Discussion Top

Most neurological complications caused by VZV can occur in both primary and reactivated VZV although they seem to appear more frequently in herpes zoster than in VZV. Both immunocompetent and immunocompromised patients may suffer from these neurological complications, but they appear to be more frequent and more severe in the latter group. The common neurological complications associated with herpes zoster are postherpetic neuralgia, myelitis, encephalitis, ventriculitis, aseptic meningitis, and white-matter disease.[10] Meningitis is a rare complication of VZV infection In a review of 859 patients with varicella-zoster infection; meningitis was reported in only 0.5% within 60 days of diagnosis incidence increases with age including 2.5 cases/1000 in ages 21–50 versus 10.1 cases/1000 in those older than 80 years.[11] The incidence is increased in HIV-seropositive patients including 29.4 cases/1000 person-years as compared to the HIV-seronegative patients with 2.0 cases/1000 person-years.[12] Although the incidence of varicella and complications has decreased since the licensure of the vaccine, there may be breakthrough cases of varicella with aseptic meningitis and transient sensorineural hearing loss.[13] Patients with VZV meningitis may suffer from high fever, severe headache, cervical rigidity, seizure, ataxia, hemiplegia, and even coma; these symptoms may appear within days after the appearance of the skin lesion and sometimes without skin lesions also. CSF shows increased cell counts and elevated protein levels in the CSF [10] using sensitive laboratory analyses (e.g., PCR and detection of intrathecal production of specific antibodies), recent epidemiological studies found a portion of 5–29% of VZV in aseptic meningitis and encephalitis and it has been suspected that VZV infections had been underestimated in earlier publications.[9] Nevertheless, in immunocompetent patients without neurological deficits (as in our case), VZV meningitis is rare. We, therefore, highlight the importance of considering VZV as a possible cause for meningitis even in previously healthy young patients and the recommended diagnostic lumbar puncture. Detailed CSF diagnostic procedures including PCR and detection of intrathecal synthesis of antiviral antibodies (especially for VZV and herpes simplex viruses) should be considered even though CSF cell count and total protein seem to indicate a bacterial infection.[14] Since herpes zoster is a viral disease, conservative care or acyclovir administration is the routine treatment, and steroid therapy is employed as an optional addition. The administration of acyclovir within 48–72 h of the appearance of zoster effectively relieves acute pain and the vesicles, induces a higher rate of remission, and deters the virus from spreading throughout the patient's body, and they usually show a full recovery without developing other complications.[10]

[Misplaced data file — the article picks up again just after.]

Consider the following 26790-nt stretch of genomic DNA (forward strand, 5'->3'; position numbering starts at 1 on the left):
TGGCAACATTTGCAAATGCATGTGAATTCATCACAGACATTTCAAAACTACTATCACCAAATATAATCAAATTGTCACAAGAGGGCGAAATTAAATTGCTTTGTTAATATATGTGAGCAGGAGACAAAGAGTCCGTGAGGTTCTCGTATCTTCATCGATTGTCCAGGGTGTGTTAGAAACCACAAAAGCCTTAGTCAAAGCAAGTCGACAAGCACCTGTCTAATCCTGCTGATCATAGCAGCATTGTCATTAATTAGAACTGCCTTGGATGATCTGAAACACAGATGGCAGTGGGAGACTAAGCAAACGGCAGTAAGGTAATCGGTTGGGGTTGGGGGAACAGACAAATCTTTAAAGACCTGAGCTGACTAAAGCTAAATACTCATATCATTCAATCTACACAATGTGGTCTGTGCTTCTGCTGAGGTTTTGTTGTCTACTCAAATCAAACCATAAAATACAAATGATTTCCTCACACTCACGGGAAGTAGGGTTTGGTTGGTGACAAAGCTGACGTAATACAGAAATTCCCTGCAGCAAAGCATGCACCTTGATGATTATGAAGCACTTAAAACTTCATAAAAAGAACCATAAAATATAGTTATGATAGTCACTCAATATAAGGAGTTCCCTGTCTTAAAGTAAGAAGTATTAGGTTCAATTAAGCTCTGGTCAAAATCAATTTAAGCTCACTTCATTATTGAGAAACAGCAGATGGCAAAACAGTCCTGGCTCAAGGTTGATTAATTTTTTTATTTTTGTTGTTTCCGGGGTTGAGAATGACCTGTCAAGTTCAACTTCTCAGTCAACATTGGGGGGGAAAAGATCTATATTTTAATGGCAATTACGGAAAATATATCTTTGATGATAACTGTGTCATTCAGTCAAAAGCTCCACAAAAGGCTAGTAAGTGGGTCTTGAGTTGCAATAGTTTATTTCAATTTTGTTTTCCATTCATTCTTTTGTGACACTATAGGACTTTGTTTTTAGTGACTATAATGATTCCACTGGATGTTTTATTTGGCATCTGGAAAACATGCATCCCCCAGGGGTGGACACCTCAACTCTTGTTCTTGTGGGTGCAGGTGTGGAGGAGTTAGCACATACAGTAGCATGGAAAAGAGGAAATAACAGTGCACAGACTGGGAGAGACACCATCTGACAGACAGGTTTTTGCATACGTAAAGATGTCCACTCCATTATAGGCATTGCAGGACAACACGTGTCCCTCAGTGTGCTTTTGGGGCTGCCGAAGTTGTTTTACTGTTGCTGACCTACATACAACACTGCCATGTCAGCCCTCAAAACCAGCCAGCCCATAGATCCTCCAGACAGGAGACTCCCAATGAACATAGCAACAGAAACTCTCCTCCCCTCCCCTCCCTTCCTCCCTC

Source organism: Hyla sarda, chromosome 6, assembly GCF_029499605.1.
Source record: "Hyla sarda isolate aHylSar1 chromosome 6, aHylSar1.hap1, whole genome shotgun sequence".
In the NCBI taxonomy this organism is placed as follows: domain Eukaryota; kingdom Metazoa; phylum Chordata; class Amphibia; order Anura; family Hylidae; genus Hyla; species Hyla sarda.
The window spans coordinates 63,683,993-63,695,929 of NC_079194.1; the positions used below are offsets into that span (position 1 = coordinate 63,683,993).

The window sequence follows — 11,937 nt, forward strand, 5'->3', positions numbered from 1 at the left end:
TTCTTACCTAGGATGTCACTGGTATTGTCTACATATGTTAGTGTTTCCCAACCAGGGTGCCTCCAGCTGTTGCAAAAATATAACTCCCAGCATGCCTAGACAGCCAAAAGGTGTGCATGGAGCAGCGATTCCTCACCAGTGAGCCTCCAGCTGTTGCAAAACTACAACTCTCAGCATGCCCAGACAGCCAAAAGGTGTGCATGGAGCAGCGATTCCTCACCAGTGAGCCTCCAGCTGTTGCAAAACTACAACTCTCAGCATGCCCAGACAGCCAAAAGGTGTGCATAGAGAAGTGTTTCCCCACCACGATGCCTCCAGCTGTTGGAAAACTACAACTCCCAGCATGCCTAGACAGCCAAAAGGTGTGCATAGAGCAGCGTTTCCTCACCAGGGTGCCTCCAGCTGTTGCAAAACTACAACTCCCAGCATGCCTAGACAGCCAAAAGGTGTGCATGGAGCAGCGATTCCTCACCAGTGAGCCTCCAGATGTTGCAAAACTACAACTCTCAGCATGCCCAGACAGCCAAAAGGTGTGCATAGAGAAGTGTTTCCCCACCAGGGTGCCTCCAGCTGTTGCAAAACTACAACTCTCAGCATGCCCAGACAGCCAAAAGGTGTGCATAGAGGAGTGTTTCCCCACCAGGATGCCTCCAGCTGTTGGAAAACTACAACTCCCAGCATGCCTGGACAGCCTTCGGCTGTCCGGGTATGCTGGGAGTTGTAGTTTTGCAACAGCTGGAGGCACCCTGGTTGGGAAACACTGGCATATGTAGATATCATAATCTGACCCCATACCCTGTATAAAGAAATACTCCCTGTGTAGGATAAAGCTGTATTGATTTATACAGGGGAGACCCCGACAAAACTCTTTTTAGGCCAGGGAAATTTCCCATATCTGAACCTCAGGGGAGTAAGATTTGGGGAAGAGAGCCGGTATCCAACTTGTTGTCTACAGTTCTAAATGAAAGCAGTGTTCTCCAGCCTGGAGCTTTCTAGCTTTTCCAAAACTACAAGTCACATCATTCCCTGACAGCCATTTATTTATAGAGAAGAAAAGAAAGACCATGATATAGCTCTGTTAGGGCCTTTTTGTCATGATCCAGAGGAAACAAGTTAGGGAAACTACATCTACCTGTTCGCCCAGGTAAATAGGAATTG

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There are no conflicts of interest.

   References Top

Gilden DH, Kleinschmidt-DeMasters BK, LaGuardia JJ, Mahalingam R, Cohrs RJ. Neurologic complications of the reactivation of varicella-zoster virus. N Engl J Med 2000;342:635-45.  Back to cited text no. 1
Steiner I, Kennedy PG, Pachner AR. The neurotropic herpes viruses: Herpes simplex and varicella-zoster. Lancet Neurol 2007;6:1015-28.  Back to cited text no. 2
Mueller NH, Gilden DH, Cohrs RJ, Mahalingam R, Nagel MA. Varicella zoster virus infection: Clinical features, molecular pathogenesis of disease, and latency. Neurol Clin 2008;26:675-97, viii.  Back to cited text no. 3
Gilden D, Cohrs RJ, Mahalingam R, Nagel MA. Varicella zoster virus vasculopathies: Diverse clinical manifestations, laboratory features, pathogenesis, and treatment. Lancet Neurol 2009;8:731-40.  Back to cited text no. 4
Jhaveri R, Sankar R, Yazdani S, Cherry JD. Varicella-zoster virus: An overlooked cause of aseptic meningitis. Pediatr Infect Dis J 2003;22:96-7.  Back to cited text no. 5
Leahy TR, Webb DW, Hoey H, Butler KM. Varicella zoster virus associated acute aseptic meningitis without exanthem in an immunocompetent 14-year-old boy. Pediatr Infect Dis J 2008;27:362-3.  Back to cited text no. 6
Habib AA, Gilden D, Schmid DS, Safdieh JE. Varicella zoster virus meningitis with hypoglycorrhachia in the absence of rash in an immunocompetent woman. J Neurovirol 2009;15:206-8.  Back to cited text no. 7
Klein NC, McDermott B, Cunha BA. Varicella-zoster virus meningoencephalitis in an immunocompetent patient without a rash. Scand J Infect Dis 2010;42:631-3.  Back to cited text no. 8
Douglas A, Harris P, Francis F, Norton R. Herpes zoster meningoencephalitis: Not only a disease of the immunocompromised? Infection 2010;38:73-5.  Back to cited text no. 9
Kim MA, Yu RM, Kim KH, Chung HJ. A case of acute aseptic meningitis associated with herpes zoster. Korean J Pediatr 2009;52:705-9.  Back to cited text no. 10
Hope-Simpson RE. The nature of herpes zoster: A long-term study and a new hypothesis. Proc R Soc Med 1965;58:9-20.  Back to cited text no. 11
Buchbinder SP, Katz MH, Hessol NA, Liu JY, O'Malley PM, Underwood R, et al. Herpes zoster and human immunodeficiency virus infection. J Infect Dis 1992;166:1153-6.  Back to cited text no. 12
Schwab J, Ryan M. Varicella zoster virus meningitis in a previously immunized child. Pediatrics 2004;114:e273-4.  Back to cited text no. 13
Pasedag T, Weissenborn K, Wurster U, Ganzenmueller T, Stangel M, Skripuletz T. Varicella zoster virus meningitis in a young immunocompetent adult without rash: A misleading clinical presentation. Case Rep Neurol Med 2014;2014:686218.  Back to cited text no. 14